I have a conviction about unity amongst the followers of Jesus. In fact, the conviction is a passion, a holy discontent. I do not believe that a single congregation can bring spiritual transformation (revival) to a region. On our own we can build a great congregation, but one congregation by itself cannot reach a city.
Over the years, one justification for dis-unity that frequently and easily comes to the lips of evangelicals is, “But you cannot sacrifice doctrine for unity.”
Lately I’ve been pondering Jesus’ words recorded in John 17:22-23,
22 I have given them the glory that you gave me, that they may be one as we are one— 23 I in them and you in me—so that they may be brought to complete unity. Then the world will know that you sent me and have loved them even as you have loved me.
First of all, realize that the quality of unity that Jesus describes is trinitarian unity. Jesus is not talking about a mere “we won’t talk bad about you” kind of unity. Can you imagine the Father, Son and Holy Spirit making an agreement to merely talk nice about each other? In fact this unity even goes beyond, “let’s be friends.” It is indeed relational community, but it’s also missional community. It’s community with a cause. Make no mistake, it’s not uniformity, there is diversity between Father, Son, and Holy Spirit, but the relational and missional community runs deep.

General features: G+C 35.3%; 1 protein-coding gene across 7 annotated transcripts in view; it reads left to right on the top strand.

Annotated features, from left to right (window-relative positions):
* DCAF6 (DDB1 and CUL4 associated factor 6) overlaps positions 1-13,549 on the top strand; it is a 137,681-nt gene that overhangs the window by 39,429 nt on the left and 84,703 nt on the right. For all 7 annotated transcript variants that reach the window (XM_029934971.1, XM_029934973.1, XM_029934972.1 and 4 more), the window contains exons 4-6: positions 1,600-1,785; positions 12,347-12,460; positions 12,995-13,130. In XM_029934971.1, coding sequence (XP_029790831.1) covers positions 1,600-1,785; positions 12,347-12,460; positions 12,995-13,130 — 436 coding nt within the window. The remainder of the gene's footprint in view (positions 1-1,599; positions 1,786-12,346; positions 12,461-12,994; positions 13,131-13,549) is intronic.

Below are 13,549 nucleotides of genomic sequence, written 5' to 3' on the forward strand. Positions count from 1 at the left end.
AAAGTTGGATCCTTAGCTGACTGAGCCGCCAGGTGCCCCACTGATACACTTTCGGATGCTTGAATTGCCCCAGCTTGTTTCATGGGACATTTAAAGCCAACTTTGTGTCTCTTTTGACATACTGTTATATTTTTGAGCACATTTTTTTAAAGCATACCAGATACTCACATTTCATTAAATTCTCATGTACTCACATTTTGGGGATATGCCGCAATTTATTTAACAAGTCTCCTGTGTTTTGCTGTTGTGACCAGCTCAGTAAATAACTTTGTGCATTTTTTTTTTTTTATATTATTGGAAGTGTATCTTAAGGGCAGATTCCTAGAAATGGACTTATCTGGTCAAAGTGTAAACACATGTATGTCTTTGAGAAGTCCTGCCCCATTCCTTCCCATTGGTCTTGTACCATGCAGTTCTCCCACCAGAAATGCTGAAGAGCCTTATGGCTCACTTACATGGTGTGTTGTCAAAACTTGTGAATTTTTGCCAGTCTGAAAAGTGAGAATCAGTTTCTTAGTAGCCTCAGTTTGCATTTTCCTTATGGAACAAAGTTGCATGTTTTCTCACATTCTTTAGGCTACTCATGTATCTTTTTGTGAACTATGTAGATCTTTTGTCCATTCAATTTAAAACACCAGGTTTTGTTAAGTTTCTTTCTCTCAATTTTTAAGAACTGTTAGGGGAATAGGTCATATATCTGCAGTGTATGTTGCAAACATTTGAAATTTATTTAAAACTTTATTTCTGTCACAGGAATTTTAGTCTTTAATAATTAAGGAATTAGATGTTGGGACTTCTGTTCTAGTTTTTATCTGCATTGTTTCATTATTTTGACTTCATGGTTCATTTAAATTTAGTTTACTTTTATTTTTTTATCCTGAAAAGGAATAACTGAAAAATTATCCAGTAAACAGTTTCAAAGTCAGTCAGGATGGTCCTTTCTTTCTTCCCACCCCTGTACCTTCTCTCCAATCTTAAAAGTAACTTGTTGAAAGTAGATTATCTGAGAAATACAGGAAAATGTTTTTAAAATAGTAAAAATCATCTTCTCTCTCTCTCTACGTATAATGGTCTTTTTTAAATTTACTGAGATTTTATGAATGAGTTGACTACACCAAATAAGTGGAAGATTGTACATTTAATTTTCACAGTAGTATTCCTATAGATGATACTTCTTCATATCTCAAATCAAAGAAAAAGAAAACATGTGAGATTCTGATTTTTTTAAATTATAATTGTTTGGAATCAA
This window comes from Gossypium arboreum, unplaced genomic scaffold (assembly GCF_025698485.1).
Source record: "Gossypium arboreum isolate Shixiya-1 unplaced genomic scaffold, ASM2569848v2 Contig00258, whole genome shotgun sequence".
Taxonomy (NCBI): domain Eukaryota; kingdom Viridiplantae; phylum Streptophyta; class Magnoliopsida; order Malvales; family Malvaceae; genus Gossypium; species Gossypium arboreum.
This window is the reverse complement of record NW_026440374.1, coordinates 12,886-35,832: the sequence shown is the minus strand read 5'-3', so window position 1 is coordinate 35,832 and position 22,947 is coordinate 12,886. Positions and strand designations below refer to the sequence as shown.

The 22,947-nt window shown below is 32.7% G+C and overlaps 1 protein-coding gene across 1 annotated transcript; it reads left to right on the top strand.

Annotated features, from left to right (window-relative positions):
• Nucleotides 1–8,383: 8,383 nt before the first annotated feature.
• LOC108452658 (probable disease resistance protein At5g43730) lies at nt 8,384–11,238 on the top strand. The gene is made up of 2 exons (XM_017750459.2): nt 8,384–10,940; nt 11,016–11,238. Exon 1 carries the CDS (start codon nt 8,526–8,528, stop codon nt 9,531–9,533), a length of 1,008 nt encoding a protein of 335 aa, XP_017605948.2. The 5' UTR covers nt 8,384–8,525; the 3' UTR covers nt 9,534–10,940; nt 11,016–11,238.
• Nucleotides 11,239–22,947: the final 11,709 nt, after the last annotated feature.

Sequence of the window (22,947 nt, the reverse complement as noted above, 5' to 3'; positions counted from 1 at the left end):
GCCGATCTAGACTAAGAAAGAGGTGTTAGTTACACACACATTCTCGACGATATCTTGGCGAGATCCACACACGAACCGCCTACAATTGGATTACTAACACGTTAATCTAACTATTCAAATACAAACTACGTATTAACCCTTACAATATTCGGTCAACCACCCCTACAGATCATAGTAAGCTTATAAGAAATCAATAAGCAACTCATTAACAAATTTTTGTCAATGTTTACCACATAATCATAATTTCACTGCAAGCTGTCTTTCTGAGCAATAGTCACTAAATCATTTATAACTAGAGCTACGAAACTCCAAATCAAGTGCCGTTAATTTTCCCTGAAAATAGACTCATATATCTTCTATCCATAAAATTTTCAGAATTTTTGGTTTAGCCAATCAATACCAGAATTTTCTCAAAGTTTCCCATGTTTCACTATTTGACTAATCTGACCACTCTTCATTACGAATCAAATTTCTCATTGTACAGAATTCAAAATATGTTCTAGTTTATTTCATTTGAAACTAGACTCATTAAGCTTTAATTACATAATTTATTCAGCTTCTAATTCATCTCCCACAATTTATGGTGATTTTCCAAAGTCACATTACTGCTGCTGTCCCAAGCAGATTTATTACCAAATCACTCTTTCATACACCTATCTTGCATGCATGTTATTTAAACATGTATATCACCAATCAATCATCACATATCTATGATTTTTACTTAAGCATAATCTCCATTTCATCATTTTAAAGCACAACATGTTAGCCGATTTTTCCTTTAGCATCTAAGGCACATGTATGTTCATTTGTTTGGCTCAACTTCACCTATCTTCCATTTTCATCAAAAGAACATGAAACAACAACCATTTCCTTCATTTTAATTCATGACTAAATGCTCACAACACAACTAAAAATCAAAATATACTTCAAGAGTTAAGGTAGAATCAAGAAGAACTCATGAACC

Dis-Unity and a divided church has become so normal to us that it’s hard to imagine a different way. But in fact, it is the way Jesus intended for us to walk. I’ll be the first to agree that it’s not an easy road to walk, but could we start by agreeing that it is the direction we must walk to follow Jesus?
But here is what I cannot get out of my head, “he gave us his glory so that we could be one…” What does that mean? Doesn’t it mean that a low commitment to unity comes from a low regard for the glory of Christ? In the last few years David Bryant has sounded a clarion call for the church to regain a theology of the ascension. We have perfected our celebrations of incarnation (Christmas) and resurrection (Easter) but we rarely ponder the ascension.
It’s the ascension of Christ that reminds us of the glory of Christ. Christ the King. Christ the All-Powerful Sovereign Warrior-King. Glorious Christ. Would it be so far from the truth to say that Christians who are not passionate about unity — have a faulty Christology?
If so, then perhaps we have already been sacrificing doctrine for our LACK of unity.
He gave us his glory so that we could be one…